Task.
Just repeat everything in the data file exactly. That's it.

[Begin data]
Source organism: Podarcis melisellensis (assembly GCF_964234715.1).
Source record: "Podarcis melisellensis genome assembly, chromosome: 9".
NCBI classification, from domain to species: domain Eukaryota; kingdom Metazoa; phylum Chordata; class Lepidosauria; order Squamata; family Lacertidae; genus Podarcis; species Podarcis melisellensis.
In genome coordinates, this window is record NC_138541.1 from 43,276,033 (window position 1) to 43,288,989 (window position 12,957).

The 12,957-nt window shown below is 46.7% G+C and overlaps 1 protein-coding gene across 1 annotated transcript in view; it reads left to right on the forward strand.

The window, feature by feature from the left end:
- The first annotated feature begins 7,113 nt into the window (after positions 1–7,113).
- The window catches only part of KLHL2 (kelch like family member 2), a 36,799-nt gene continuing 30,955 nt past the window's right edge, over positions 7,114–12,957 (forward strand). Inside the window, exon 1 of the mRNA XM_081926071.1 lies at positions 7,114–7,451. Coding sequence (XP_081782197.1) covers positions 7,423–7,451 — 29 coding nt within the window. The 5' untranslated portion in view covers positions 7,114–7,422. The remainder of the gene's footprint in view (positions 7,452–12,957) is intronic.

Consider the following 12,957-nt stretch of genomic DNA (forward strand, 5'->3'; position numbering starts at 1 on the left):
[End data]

Source organism: Podarcis melisellensis (assembly GCF_964234715.1).
Source record: "Podarcis melisellensis genome assembly, chromosome: 9".
NCBI classification, from domain to species: domain Eukaryota; kingdom Metazoa; phylum Chordata; class Lepidosauria; order Squamata; family Lacertidae; genus Podarcis; species Podarcis melisellensis.
In genome coordinates, this window is record NC_138541.1 from 43,276,033 (window position 1) to 43,288,989 (window position 12,957).

The 12,957-nt window shown below is 46.7% G+C and overlaps 1 protein-coding gene across 1 annotated transcript in view; it reads left to right on the forward strand.

The window, feature by feature from the left end:
- The first annotated feature begins 7,113 nt into the window (after positions 1–7,113).
- The window catches only part of KLHL2 (kelch like family member 2), a 36,799-nt gene continuing 30,955 nt past the window's right edge, over positions 7,114–12,957 (forward strand). Inside the window, exon 1 of the mRNA XM_081926071.1 lies at positions 7,114–7,451. Coding sequence (XP_081782197.1) covers positions 7,423–7,451 — 29 coding nt within the window. The 5' untranslated portion in view covers positions 7,114–7,422. The remainder of the gene's footprint in view (positions 7,452–12,957) is intronic.

Consider the following 12,957-nt stretch of genomic DNA (forward strand, 5'->3'; position numbering starts at 1 on the left):